Just Get the Direction Right
The Future of the Global Economy
The Bubble of Government Promises
It’s All About Supply, Not Demand
Boston, Chicago, Lisbon, Denver, and Lugano
If you establish a democracy, you must in due time reap the fruits of a democracy. You will in due season have great impatience of public burdens, combined in due season with great increase of public expenditure. You will in due season have wars entered into from passion and not from reason…
– Benjamin Disraeli, prime minister of England, novelist
In any bureaucracy, the people devoted to the benefit of the bureaucracy itself always get in control, and those dedicated to the goals the bureaucracy is supposed to accomplish have less and less influence, and sometimes are eliminated entirely.... In any bureaucratic organization there will be two kinds of people: those who work to further the actual goals of the organization, and those who work for the organization itself. Examples in education would be teachers who work and sacrifice to teach children, vs. union representatives who work to protect any teacher including the most incompetent. The Iron Law states that in all cases, the second type of person will always gain control of the organization, and will always write the rules under which the organization functions. [Pournelle's law of Bureaucracy]
– Jerry Pournelle, prolific science-fiction writer, August 7, 1933 – September 8, 2017
This letter will be the first of a series in which I outline my vision for the next 5–10–15–20 years of global economics. I understand that there is a substantial amount of hubris involved in such an undertaking, so I will approach the topic gingerly.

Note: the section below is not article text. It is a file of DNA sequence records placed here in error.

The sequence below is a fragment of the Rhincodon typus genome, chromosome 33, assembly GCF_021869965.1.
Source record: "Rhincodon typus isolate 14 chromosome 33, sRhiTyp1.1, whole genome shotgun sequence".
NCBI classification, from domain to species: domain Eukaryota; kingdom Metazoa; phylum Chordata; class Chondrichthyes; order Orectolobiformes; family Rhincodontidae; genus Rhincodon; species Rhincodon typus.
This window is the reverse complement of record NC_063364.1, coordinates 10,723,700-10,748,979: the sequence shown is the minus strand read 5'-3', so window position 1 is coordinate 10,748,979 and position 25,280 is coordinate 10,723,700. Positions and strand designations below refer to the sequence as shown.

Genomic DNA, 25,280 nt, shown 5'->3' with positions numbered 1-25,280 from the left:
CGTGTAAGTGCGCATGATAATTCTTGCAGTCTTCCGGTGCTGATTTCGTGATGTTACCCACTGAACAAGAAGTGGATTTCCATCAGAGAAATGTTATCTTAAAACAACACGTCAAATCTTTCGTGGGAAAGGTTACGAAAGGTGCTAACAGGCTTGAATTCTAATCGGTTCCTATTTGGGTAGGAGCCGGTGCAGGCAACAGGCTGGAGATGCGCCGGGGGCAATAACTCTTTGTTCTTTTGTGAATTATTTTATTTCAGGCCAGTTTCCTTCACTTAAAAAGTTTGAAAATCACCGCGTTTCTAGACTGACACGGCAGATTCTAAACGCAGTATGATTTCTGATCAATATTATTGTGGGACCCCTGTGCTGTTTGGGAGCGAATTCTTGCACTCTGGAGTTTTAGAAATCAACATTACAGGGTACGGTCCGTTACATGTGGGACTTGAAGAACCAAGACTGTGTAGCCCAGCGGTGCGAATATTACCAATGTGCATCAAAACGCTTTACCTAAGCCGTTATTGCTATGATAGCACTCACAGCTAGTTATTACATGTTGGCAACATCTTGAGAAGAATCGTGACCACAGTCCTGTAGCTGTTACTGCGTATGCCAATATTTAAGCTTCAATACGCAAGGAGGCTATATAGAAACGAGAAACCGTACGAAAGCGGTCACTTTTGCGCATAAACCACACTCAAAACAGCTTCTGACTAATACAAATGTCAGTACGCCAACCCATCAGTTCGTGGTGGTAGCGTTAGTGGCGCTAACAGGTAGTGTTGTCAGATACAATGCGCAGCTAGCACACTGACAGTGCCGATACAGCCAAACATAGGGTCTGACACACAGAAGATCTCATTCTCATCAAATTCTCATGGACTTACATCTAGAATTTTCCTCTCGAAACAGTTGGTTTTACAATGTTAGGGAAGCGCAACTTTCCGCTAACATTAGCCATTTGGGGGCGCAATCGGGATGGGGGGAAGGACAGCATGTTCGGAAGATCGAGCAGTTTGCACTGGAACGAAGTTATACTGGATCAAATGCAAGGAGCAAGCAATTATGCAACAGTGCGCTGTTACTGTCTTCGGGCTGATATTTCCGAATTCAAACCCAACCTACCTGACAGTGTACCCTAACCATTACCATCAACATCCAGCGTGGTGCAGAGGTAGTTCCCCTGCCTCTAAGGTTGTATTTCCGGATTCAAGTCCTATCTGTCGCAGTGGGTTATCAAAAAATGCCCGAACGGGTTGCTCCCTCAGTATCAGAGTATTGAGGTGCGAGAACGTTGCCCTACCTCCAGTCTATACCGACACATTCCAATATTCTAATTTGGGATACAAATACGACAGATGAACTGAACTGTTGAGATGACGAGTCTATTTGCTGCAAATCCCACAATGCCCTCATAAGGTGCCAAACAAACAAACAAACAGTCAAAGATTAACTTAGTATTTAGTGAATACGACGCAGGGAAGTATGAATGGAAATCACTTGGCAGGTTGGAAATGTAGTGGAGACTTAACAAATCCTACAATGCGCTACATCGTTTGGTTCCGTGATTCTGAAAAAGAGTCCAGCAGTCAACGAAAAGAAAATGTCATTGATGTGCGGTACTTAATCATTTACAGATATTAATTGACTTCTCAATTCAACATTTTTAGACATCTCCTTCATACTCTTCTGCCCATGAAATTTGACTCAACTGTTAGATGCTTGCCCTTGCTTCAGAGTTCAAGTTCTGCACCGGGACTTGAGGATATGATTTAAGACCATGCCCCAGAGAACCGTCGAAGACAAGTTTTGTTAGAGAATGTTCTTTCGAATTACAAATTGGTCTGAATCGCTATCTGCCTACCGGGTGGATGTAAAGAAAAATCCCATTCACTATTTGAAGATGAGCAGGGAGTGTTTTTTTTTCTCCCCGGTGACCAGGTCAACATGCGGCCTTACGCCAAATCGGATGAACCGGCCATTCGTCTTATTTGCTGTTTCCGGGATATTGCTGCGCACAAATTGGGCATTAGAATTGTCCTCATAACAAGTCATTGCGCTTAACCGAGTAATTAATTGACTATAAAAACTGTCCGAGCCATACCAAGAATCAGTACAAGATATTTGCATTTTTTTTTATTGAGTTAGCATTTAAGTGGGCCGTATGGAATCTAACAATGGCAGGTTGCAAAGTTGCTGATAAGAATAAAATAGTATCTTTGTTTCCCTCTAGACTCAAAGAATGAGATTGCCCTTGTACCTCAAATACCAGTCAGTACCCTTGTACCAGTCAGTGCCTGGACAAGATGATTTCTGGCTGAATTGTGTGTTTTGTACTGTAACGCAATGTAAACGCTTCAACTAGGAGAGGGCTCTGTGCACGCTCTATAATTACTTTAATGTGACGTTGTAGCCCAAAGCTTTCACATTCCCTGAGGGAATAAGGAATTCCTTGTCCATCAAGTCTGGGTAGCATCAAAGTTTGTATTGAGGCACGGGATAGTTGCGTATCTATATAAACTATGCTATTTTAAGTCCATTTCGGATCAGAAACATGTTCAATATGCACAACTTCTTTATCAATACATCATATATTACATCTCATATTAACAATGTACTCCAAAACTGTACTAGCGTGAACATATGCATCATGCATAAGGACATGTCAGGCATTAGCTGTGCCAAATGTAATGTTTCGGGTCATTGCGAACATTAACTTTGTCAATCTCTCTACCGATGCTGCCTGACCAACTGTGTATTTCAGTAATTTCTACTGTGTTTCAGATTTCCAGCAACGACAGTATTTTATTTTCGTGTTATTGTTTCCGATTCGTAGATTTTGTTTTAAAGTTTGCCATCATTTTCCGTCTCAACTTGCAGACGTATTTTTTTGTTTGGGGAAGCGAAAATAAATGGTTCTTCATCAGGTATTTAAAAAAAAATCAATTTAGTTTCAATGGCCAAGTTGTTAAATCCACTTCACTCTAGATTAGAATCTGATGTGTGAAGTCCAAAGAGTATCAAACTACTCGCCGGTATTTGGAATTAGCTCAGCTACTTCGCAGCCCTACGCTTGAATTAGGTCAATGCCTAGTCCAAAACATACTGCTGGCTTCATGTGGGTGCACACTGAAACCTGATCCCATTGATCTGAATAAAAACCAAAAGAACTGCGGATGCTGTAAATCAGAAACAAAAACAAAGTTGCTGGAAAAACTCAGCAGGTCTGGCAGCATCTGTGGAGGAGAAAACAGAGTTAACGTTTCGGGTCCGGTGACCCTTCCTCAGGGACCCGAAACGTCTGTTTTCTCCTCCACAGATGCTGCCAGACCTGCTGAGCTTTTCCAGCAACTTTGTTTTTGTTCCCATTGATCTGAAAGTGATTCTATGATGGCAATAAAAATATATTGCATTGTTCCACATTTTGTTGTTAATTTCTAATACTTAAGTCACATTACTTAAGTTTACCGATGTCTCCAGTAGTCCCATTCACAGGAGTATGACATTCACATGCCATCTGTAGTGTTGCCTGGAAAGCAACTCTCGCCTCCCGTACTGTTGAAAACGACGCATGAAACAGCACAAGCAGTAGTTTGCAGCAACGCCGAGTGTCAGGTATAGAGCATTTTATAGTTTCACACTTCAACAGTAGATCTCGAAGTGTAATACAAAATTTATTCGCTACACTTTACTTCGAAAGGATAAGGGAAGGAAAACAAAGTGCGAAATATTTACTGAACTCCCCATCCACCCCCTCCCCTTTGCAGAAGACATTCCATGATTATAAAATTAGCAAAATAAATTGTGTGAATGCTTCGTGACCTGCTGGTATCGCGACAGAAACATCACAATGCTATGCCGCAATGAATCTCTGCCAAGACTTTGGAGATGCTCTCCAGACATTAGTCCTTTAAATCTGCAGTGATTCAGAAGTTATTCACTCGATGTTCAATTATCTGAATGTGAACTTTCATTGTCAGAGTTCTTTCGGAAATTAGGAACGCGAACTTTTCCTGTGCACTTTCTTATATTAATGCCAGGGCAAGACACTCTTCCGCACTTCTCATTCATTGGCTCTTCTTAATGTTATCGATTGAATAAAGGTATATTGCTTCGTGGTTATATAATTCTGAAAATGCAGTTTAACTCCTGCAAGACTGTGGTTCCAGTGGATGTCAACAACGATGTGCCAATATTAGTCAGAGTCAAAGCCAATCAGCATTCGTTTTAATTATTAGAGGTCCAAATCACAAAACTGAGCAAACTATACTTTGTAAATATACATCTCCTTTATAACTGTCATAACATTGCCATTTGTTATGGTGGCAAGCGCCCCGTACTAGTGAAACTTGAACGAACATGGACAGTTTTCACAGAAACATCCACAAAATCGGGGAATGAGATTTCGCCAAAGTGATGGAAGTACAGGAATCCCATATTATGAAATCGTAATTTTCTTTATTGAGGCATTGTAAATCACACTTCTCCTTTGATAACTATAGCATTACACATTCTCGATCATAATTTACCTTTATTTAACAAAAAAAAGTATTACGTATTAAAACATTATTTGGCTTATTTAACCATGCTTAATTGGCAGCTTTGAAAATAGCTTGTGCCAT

Why even risk such prognosticating? As longtime readers know, I am actually writing a book on what I think the next 20 years will look like, technologically, geopolitically, sociologically, and economically. The book is called The Age of Transformation. The basic thesis is that we are going to see more change in the next 20 years than we’ve seen over the past century. Consider how much different the world will be if a century’s worth of change is compressed into the next 20 years.
If you do not resolve to adapt to that level of change in your life and in the lives of your loved ones, you will not be ready to fully participate in the society of 2038. You’ll also fail to reap the full rewards of all the years of hard work and dedication you have put in, preparing for your retirement.
This series on the future of the global economy will shape my outline for the last 25% of the book. The book will expand greatly on this series. I feel comfortable opening up my thought process to you, and I welcome the feedback I’m going to get, because it will only improve the book. Thoughtful comments from friends are always welcome.
The first 40–50% of the book will focus on the technological and biological transformations that will happen in the next 20 years. In general, that is the rainbows and puppies section of the book. There are any number of books out there that deal with this broad topic in different ways, but nearly all of them have a somewhat techno-utopian slant. And for good reason. Living longer and healthier in a world of greater abundance, where the things we want cost less? What’s not to like?